Posing Modernity | The Black Model from Manet and Matisse to Today - Wallach Art Gallery

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This exhibition explores the changing modes of representation of the black figure as central to the development of modern art. The models' interactions with and influences on painters, sculptors and photographers are highlighted through archival photographs, correspondence and films. The artists featured in the exhibition depicted black subjects in a manner counter to typical representations of the period. The works included highlight the little-known, multiracial aspect of each artist’s milieu.

In New York, the presentation focuses specifically on the black female figure, beginning with Edouard Manet’s 1860s portrayals of Laure, the model who posed as the maid in Olympia. In Paris, a broader and expanded treatment of the black figure begins with portaits by Marie-Guillemine Benoist and Jean-Louis André Théodore Géricault at the start of the 19th century.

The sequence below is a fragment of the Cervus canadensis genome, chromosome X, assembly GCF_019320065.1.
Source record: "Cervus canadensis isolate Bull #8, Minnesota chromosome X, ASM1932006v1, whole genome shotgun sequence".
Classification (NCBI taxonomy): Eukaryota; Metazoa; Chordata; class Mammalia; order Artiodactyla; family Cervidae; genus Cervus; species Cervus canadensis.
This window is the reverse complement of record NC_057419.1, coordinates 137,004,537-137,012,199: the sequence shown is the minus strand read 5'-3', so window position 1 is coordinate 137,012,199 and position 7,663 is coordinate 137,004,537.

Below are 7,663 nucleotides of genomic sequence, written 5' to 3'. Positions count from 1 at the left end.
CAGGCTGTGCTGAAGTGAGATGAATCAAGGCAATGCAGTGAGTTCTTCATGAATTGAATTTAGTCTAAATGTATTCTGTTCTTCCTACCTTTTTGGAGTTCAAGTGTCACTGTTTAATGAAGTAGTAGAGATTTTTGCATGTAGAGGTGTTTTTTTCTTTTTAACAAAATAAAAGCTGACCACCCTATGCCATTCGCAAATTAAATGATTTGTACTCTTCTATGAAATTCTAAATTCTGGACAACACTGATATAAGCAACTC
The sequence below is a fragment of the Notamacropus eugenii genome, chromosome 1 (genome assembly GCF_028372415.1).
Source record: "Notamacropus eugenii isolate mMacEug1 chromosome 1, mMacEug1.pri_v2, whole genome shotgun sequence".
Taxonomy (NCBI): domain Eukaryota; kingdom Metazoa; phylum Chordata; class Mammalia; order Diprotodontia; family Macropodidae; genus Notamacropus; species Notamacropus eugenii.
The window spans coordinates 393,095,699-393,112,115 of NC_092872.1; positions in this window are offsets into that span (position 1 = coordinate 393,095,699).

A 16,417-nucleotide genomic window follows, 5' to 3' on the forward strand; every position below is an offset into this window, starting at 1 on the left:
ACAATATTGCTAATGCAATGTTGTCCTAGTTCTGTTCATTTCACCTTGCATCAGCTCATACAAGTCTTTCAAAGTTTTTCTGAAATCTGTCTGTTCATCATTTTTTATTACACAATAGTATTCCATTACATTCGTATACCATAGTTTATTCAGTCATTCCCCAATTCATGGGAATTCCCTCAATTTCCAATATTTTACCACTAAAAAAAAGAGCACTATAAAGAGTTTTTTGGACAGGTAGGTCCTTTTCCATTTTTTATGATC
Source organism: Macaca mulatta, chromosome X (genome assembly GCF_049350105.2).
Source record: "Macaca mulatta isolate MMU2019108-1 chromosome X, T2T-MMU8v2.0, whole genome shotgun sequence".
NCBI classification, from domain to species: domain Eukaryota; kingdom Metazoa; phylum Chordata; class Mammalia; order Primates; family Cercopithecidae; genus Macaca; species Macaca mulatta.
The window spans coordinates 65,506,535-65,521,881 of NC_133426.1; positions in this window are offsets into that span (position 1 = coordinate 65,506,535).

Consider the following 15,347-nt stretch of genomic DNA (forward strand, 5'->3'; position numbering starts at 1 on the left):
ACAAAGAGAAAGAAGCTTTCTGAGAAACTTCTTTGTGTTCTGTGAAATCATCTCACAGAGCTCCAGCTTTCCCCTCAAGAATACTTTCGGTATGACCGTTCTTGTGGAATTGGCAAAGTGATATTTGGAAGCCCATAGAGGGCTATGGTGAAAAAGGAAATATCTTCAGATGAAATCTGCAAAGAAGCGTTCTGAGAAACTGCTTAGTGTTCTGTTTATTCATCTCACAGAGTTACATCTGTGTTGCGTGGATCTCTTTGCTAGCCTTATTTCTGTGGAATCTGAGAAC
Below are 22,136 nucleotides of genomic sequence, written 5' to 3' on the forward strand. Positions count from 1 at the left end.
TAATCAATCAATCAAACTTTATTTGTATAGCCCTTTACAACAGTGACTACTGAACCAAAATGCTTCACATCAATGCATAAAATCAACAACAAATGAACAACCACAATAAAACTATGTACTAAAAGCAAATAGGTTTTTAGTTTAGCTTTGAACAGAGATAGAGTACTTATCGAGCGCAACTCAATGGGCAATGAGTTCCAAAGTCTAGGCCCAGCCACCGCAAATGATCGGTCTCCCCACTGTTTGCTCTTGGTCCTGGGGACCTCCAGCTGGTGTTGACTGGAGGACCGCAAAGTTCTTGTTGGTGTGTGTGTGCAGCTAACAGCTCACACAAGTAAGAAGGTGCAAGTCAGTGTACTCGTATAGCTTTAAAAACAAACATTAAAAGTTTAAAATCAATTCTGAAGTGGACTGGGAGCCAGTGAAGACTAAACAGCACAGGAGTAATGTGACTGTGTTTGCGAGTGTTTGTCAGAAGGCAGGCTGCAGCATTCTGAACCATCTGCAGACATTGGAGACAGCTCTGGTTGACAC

In both New York and Paris, the exhibition explores the work of Manet’s Impressionist-era cohort, including Frédéric Bazille, Edgar Degas and the photographer Nadar; sculptors including Charles Henri Joseph Cordier and Jean-Baptiste Carpeaux; paintings, drawings and prints of Henri Matisse (before and after his 1930s Harlem visits); the portraiture of diverse artists of the Harlem Renaissance, including Charles Alston and William H. Johnson; and the legacy of these depictions for successive generations of postwar modern and contemporary artists, from Romare Bearden through to the current moment.- Wallach Art Gallery, Columbia University

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